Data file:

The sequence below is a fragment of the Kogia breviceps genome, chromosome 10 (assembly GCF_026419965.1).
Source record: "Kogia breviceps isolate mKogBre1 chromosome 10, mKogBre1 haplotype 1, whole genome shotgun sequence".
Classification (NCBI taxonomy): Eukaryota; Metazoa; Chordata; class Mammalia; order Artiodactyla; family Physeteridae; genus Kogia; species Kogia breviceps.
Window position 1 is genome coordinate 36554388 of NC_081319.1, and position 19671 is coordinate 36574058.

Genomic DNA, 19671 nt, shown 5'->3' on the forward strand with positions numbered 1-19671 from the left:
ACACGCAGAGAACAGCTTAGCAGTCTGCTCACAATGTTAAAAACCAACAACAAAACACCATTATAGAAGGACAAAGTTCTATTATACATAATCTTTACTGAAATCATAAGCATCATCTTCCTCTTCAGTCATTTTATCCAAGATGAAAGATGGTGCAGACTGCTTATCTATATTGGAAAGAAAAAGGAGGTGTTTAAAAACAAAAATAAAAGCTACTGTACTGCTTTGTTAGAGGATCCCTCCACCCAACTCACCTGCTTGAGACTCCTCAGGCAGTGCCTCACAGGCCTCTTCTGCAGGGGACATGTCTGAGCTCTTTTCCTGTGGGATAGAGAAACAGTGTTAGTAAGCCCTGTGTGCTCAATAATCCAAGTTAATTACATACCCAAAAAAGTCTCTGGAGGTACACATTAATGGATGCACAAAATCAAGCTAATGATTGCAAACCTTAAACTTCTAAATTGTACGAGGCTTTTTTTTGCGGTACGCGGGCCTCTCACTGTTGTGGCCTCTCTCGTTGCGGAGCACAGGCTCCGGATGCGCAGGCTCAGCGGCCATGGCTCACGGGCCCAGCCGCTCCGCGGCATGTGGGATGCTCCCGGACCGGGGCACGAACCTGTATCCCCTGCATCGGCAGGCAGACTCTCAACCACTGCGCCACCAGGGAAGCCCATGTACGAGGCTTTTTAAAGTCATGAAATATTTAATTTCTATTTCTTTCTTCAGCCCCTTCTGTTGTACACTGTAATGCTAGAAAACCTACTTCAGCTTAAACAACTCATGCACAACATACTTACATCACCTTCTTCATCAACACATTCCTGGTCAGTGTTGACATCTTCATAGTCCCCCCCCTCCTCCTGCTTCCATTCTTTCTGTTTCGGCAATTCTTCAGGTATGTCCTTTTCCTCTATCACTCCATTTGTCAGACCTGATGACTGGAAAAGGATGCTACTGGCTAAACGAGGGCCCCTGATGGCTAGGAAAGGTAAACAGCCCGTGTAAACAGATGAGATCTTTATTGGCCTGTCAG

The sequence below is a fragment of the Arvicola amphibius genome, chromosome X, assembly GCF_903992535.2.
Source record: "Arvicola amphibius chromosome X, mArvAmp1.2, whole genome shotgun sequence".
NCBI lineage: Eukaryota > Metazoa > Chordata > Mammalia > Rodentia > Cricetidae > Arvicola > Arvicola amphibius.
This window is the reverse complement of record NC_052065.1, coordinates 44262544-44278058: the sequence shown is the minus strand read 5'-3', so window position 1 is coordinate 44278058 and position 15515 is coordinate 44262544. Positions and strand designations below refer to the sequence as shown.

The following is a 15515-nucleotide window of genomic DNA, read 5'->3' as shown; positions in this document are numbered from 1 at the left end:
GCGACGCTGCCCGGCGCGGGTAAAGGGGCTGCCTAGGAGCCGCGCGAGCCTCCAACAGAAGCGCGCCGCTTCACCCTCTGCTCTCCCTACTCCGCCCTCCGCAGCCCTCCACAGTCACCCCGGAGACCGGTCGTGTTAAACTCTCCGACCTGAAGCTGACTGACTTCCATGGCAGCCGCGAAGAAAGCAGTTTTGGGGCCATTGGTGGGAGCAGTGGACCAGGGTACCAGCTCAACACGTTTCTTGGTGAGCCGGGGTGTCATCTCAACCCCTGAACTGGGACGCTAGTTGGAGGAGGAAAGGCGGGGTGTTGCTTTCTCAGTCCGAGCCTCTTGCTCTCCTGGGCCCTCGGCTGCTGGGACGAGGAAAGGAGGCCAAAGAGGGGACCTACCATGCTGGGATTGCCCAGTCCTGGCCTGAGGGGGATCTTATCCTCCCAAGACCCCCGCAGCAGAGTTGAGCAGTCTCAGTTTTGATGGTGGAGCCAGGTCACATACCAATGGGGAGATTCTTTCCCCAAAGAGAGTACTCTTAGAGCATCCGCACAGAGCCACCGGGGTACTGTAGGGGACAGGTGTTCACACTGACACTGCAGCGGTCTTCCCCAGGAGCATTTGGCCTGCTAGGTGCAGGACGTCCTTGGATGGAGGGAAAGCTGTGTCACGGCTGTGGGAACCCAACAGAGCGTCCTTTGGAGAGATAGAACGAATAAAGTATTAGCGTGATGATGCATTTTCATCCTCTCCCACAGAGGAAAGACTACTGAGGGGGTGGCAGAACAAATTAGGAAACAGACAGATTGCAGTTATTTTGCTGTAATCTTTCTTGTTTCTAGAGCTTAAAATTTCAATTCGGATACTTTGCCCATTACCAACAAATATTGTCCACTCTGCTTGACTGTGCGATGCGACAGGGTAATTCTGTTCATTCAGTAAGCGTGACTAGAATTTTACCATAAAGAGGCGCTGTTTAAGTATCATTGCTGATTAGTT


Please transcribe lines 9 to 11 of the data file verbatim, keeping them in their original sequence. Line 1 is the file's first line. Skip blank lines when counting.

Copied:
NCBI lineage: Eukaryota > Metazoa > Chordata > Mammalia > Rodentia > Cricetidae > Arvicola > Arvicola amphibius.
This window is the reverse complement of record NC_052065.1, coordinates 44262544-44278058: the sequence shown is the minus strand read 5'-3', so window position 1 is coordinate 44278058 and position 15515 is coordinate 44262544. Positions and strand designations below refer to the sequence as shown.

The following is a 15515-nucleotide window of genomic DNA, read 5'->3' as shown; positions in this document are numbered from 1 at the left end: